On Tuesday, the Centers for Medicare and Medicaid Services (CMS) released the calendar year (CY) 2018 Medicare Quality Payment Program (QPP) proposed regulation. This regulation outlines the proposed requirements for the Merit-based Incentive Payment System (MIPS), as well as for qualified or “advanced” alternative payment models (APMs) under MACRA.

CMS provided a side-by-side comparison that summarizes the proposed changes to the requirements for MIPS and APMs for calendar year 2018 compared to 2017.  You can review the QPP Year 2 Proposed Rule here.

CMS estimates that there are 10,900 MIPS-eligible GI clinicians; roughly 3.5% would receive a reimbursement cut in CY 2020.  ACG is currently reviewing the proposed rule’s impact to clinical GI.  Here is a top-line summary:


ACG is encouraged that CMS continues to ease into reporting requirements and thresholds in year 2 of MACRA, especially for smaller and rural GI practices.  For example, CMS aims to assist smaller providers by allowing them to be excluded from MACRA altogether.  For 2018, CMS proposes to increase the threshold to exclude ACG members or groups with ≤ $90,000 in Part B allowed charges or ≤ 200 Part B beneficiaries.  The current exclusion includes clinicians or groups with ≤$30,000 in Part B allowed charges OR ≤ 100 Part B beneficiaries.  Starting with the 2019 MIPS performance period, CMS proposes to let clinicians opt-in to MIPS if they exceed 1 or 2 of the low-volume threshold components.

The payment cut for the 2020 payment year is 5% for those who do not report MIPS measures in CY 2018.  This is a deeper cut from the 4% payment adjustment for not participating in MIPS in 2017, which impacts the payment for CY 2019.

Quality Payment Program Year 2 Proposals: MIPS

For the second year of the program, CMS keeps the same MIPS scoring weights that take place in 2017.  The proposed CY 2018 MIPS performance year final score includes:

CMS continues to ease into the MACRA/MIPS transition: in 2017, the minimum performance threshold for MIPS is set at 3 points, with the “exceptional performance” bonus threshold set at 70 points. This indicates that ACG members would not receive a payment cut for obtaining a score of 3 or above.  For the 2018 reporting year, CMS proposes a performance threshold of 15 points, but seeks feedback on whether or not this should be lower.  CMS also proposes the “exceptional performance” threshold to stay at 70 points for the 2018 reporting year.

Reporting requirements:
Quality and Cost: 12-month calendar year performance period.
Advancing Care Information and Improvement Activities: 90 days minimum performance period.

CMS proposes to continue re-weighting the Advancing Care Information performance category to the Quality performance category for participants who meet exclusions.

An option will also be offered for “Virtual Groups” to participate.  Virtual Groups would be composed of solo practitioners and groups of 10 or fewer eligible clinicians, eligible to participate in MIPS, who come together “virtually” with at least 1 other solo practitioner or group to participate in MIPS for a performance period of a year.

CMS proposes more flexibilities for ACG members in small practices by adding a new hardship exception for clinicians in small practices under the Advancing Care Information performance category.  CMS proposes to add bonus points to the Final Score of clinicians in small practices and continues to award small practices with 3 points for measures in the Quality performance category that don’t meet data completeness requirements (small practices are defined in the regulation as 15 or fewer clinicians).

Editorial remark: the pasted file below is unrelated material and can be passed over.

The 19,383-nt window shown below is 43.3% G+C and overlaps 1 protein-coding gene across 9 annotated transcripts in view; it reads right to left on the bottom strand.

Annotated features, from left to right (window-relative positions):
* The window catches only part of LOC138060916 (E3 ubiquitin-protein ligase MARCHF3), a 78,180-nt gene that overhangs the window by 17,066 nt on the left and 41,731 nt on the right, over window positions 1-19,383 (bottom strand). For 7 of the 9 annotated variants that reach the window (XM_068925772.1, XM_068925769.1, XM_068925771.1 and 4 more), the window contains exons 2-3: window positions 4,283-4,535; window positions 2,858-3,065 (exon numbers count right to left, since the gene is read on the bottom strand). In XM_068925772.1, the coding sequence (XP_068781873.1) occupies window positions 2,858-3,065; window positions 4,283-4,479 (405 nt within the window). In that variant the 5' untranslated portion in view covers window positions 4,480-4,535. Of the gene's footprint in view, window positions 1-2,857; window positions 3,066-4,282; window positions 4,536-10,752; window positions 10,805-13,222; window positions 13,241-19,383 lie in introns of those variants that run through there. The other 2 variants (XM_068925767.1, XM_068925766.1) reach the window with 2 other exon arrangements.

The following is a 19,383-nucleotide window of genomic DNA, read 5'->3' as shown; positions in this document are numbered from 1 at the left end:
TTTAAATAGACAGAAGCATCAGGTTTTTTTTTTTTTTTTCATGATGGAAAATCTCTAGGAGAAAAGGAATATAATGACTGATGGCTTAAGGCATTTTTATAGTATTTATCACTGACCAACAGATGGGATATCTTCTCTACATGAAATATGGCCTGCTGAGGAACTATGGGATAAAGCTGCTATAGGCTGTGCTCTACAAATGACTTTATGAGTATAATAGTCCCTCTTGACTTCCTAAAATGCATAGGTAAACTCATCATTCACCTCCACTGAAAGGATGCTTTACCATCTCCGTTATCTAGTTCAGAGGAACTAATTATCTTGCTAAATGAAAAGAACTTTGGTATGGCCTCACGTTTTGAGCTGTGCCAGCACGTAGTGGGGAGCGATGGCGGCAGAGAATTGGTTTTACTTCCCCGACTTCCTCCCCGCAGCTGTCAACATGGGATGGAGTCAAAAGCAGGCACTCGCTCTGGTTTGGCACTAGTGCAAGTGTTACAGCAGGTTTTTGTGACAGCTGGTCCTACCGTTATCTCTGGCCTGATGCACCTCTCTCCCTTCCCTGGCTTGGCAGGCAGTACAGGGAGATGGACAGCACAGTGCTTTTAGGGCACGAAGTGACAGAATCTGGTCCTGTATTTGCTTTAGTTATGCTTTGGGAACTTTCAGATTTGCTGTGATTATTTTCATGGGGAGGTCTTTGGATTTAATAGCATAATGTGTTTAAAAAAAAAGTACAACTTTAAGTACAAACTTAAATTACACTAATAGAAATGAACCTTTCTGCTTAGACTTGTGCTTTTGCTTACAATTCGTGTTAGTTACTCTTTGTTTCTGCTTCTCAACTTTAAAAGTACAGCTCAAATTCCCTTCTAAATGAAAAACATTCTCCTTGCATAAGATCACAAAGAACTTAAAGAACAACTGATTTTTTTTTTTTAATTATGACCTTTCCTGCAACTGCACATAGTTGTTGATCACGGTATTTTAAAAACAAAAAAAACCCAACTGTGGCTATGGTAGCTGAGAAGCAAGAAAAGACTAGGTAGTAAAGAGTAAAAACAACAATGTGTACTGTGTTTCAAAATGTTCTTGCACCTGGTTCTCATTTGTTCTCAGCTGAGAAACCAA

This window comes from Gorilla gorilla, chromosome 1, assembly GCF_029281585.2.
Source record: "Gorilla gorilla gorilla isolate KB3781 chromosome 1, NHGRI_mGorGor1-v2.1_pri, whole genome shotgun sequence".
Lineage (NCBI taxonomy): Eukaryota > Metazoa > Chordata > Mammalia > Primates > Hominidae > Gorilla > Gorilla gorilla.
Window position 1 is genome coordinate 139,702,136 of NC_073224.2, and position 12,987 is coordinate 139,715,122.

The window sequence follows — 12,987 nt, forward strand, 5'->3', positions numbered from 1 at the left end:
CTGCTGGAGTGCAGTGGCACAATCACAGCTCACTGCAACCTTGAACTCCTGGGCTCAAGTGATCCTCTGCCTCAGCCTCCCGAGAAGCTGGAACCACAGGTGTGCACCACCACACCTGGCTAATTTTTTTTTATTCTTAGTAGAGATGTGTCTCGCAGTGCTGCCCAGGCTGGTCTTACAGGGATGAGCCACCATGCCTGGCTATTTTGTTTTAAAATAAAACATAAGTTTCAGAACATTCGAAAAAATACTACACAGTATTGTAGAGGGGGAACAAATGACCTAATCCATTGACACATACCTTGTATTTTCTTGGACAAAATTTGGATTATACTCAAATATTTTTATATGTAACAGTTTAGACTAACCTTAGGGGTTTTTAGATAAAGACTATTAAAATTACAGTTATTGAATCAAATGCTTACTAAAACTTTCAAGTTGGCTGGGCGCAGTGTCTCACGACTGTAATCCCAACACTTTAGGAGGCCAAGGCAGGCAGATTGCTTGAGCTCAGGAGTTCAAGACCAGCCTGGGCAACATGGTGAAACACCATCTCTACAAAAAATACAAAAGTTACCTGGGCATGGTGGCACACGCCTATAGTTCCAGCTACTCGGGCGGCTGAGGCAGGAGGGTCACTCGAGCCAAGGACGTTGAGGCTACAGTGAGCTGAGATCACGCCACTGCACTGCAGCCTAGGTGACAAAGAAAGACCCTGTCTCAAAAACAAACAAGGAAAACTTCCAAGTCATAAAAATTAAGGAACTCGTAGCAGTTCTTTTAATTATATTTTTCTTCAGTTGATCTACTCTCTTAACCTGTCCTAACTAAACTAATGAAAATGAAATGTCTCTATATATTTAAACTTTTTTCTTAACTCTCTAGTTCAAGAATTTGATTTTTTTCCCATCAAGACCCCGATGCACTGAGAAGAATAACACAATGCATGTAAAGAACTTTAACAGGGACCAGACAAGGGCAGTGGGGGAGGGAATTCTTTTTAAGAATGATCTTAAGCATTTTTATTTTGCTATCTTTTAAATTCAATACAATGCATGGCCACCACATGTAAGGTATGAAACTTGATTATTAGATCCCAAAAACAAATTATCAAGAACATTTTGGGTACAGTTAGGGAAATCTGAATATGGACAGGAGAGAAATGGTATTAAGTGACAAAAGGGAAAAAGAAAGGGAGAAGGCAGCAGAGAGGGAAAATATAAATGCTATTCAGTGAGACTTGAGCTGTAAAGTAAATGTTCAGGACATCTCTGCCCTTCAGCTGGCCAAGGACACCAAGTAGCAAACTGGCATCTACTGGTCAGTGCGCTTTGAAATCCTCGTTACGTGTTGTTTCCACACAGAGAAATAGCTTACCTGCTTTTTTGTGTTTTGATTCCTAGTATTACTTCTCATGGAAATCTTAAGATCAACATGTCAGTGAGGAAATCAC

Quality Payment Program Year 2 Proposals: APMs

MACRA does not create new alternative payment models, but rather authorizes incentives to encourage participation.  CMS and Congress view the APM as a transition away from fee-for-service and move towards reducing programmatic costs, but also as a way to improve the quality of care for the patients.  From 2019 through 2024, ACG members participating in a qualifying APM will receive a lump sum incentive payment equal to 5% of their prior year’s payments for Medicare Part B-covered professional services.  Qualifying or “advanced” APM models require the APM entity (and participants) to assume financial risk in going over any annual benchmark target, or share the rewards in going under these targets.

CMS proposes some changes and updates for APMs.  In 2017, the total potential risk under the APM must be equal to at least:

  • either 8% of the average estimated Medicare Parts A and B revenue of the participating APM Entities (the revenue-based standard), or
  • 3% of the expected expenditures for an APM Entity

In 2018, CMS proposes to extend the 8% revenue-based standard for two additional years, through performance year 2020.

The proposed rule details how an “All-Payer Combination Option” will be implemented in the 2019 performance year. CMS’ goal for this option is to allow clinicians to become Qualifying APM Participants through a combination of Medicare participation in Advanced APMs and participation in Other Payer Advanced APMs.

Stay tuned for more information on the 2018 proposed rule.  ACG hosts a wealth of educational material on the National Affairs section of the ACG website: Making $ense of MACRA.